Management of relapsed leukemia following allogeneic transplantation is challenging. Intensive chemotherapy, donor lymphocyte infusions (DLI), or second transplantation have some value, but most reported series describe only a limited number of patients surviving beyond 2 or 3 years following relapse. Additionally, understandable selection-bias of reports describing the outcomes of intensive management approaches for relapsed leukemia confound generalizability to a broader population. However numerous reports suggest that second allogeneic transplantation for relapsed leukemia following an initial transplant may produce extended disease control and survival for patients with favorable performance status, remission at the time of second transplant, and most importantly a long interval between initial transplant and relapse. Reduced intensity conditioning for second allografts may be preferable and little data exists to suggest that a new donor will improve disease control by inducing a stronger graft-versus-leukemia effect. Improved measures to prevent the first relapse, however, may protect more patients and produce a greater fraction enjoying extended leukemia-free survival.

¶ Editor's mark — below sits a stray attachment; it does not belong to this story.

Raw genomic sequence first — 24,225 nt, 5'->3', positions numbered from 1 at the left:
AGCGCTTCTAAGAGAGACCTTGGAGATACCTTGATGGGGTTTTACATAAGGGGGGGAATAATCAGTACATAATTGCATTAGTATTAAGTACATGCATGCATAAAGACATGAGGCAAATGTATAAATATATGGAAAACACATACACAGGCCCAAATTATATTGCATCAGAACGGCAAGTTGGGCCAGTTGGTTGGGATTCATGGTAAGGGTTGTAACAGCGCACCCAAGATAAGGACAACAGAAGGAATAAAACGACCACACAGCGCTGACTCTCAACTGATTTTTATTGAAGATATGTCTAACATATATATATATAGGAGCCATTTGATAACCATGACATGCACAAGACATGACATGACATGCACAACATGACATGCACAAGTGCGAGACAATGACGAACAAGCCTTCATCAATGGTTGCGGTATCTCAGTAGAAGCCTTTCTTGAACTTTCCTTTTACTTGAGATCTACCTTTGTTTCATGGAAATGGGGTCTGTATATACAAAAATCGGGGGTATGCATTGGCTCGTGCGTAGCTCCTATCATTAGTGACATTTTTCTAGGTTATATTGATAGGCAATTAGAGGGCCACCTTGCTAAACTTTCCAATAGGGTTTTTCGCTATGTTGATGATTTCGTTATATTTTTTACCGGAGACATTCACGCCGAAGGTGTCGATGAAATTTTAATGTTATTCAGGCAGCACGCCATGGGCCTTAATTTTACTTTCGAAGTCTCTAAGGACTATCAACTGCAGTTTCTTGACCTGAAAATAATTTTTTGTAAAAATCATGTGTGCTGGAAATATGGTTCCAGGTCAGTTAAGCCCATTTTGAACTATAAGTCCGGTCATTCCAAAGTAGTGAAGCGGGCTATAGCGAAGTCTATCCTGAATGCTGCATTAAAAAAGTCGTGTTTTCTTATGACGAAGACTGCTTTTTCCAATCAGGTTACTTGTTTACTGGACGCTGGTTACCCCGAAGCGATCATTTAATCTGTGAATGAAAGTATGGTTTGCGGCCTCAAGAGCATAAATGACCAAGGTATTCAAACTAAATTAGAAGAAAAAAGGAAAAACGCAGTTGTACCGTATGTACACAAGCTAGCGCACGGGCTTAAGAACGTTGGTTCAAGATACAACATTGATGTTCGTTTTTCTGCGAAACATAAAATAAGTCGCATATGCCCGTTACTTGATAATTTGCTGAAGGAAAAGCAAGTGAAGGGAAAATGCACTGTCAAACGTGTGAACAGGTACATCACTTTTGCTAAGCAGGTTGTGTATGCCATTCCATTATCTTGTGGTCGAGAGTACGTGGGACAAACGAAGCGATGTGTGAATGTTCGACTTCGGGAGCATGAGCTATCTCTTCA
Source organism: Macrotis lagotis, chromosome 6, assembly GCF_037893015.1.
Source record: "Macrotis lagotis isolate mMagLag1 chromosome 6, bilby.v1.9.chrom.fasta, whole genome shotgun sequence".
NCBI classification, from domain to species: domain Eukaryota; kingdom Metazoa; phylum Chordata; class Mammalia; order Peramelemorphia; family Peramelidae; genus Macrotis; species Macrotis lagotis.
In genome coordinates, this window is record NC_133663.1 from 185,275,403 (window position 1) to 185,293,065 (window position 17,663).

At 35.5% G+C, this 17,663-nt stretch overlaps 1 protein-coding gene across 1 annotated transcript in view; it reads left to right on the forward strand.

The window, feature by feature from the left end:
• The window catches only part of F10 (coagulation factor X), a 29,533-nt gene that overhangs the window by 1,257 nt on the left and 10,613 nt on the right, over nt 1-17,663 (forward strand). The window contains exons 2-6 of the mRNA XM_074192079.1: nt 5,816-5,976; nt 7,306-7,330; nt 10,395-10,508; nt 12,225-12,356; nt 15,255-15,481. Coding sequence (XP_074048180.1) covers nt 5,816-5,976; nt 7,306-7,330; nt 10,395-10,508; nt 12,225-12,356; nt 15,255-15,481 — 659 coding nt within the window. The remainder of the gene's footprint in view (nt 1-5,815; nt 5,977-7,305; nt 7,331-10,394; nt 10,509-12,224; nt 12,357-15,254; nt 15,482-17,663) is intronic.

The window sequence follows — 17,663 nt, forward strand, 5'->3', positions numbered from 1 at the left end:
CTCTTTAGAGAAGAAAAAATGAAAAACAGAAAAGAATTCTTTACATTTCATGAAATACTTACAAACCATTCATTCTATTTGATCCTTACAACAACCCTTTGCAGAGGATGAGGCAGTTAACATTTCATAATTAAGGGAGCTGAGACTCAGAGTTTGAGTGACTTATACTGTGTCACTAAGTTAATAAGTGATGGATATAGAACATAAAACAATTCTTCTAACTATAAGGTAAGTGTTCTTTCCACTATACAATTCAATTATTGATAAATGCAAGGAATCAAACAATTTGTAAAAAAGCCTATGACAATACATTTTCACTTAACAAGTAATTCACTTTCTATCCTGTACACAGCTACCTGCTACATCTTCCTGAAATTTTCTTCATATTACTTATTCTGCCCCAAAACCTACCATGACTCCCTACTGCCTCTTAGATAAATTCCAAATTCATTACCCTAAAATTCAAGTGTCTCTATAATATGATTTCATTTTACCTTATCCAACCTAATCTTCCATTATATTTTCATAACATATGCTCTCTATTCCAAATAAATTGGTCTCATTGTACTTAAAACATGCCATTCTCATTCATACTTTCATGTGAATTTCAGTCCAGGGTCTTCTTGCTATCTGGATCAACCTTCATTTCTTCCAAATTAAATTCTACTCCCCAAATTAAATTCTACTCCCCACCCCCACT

Bibliographical notePublisher Copyright:
© 2016 Elsevier Ltd
- Center for International Blood and Marrow Transplant Research
- Donor lymphocyte infusion
- European Group for Blood and Marrow Transplant
- Hematopoietic cell transplantation
- Second transplant